74

Although I don't believe it's ever explicitly stated, I think it's clear that the purpose is to give Sauron's name an air of mystique among his servants, thus instilling a greater fear of Sauron himself. Consider the language that the Orcs in the service of Sauron use to describe the people above them in the hierarchy: 'Whose blame's that?' said the ...


70

Gollum knows what's common knowledge among the servants of Sauron In the book The Two Towers, Sam asks Gollum more or less the same question as you're asking, in a typically suspicious manner: ‘No, no indeed,’ said Gollum. ‘Hobbits must see, must try to understand. He does not expect attack that way. His Eye is all round, but it attends more to some ...


42

Yes, several abridged versions have been made available; The (2009) Highbridge Radio Edit (full cast) The (2002) BBC Radio Edit (full cast) The (1993) Martin Shaw Abridged Audiobook The (1986) BBC Radio Edit (full cast) The (1979) Jackanory Radio Edit The (1964) Princess Magazine Serialisation ( http://www.tolkienlibrary.com/tolkien-book-store/PC000007.htm) ...


34

Most likely Sindarin It was certainly not Khuzdul, as Mîm says they do not teach that tongue, futher, Mim is described as initially speaking a foreign language: They have no name, save in the dwarf-tongue, which we do not teach They led the old Dwarf away to their dismal camp, and as he went he muttered in a strange tongue that seemed harsh with ...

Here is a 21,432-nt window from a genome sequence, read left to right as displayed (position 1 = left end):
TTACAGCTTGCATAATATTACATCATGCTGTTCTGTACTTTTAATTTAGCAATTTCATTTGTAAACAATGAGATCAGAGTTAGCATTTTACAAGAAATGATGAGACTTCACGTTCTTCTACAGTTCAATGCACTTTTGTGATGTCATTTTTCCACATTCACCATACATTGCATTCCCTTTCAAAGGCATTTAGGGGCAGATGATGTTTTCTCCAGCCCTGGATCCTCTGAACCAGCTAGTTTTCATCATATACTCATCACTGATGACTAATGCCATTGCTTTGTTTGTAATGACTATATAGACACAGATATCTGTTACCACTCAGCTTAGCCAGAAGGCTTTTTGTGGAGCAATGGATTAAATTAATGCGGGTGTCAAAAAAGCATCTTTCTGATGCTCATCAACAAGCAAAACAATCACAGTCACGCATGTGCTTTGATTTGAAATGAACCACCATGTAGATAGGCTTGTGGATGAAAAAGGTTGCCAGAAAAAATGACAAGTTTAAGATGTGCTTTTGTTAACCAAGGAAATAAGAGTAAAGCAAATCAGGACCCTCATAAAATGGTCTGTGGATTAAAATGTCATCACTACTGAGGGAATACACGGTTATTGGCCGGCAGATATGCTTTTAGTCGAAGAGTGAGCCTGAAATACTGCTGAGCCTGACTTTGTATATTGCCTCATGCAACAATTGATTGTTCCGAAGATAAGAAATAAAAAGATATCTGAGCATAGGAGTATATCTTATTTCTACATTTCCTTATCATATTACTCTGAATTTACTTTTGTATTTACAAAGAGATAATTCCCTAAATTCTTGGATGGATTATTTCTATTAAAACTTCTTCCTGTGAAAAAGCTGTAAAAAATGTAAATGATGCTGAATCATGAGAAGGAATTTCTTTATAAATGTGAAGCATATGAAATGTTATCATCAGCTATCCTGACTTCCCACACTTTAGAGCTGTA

31

I believe @Adamant's answer is part of the reason, but it leaves out a more important factor. Sauron was pretending to be dead. At the end of the Second Age, Sauron was in fact mostly dead, with his body broken and his spirit dispersed. The hosts of Men believed he was all dead, and Sauron was in no position to dispute the matter. It took over 1000 years ...


30

Elendil and Gil-galad named it as such. Had they not defeated Sauron, they would literally have been the last alliance. The Last Alliance of Elves and Men was indeed so great that it is noted to be only shadowed by the host of the Valar, which was assembled near the end of the First Age to overthrow Morgoth. Now Elendil and Gil-galad took counsel ...


29

It would appear Mîm did indeed speak Sindarin, given this passage from Narn i Hîn Húrin from Unfinished Tales: Then Mîm clapsed Túrin about his knees, saying: "Mîm will be your friend, lord. At first I thought you were an Elf, by your speech and your voice; but if you are a Man, that is better. Mîm does not love Elves." This indicates Túrin was most ...


26

He's been hiding under a mountain for years, and when he wasn't hiding under a mountain, he was stalking the Fellowship. The point is that his activities would not put him in contact with people who would know Sauron's plans. Bilbo was only 50 when he left on his quest. He turns 51 while riding in the barrel, so he's 51 when he arrives in Esgaroth, on Long ...


24

The reference is to the murder of Thorin's grandfather Thror a few paragraphs earlier: "Your grandfather Thror was killed, you remember, in the mines of Moria by Azog the Goblin." So when Thorin says "We have long ago paid the goblins of Moria", he is speaking of revenge. The modern idiom (in American English, anyway) would be "We long ago paid back the ...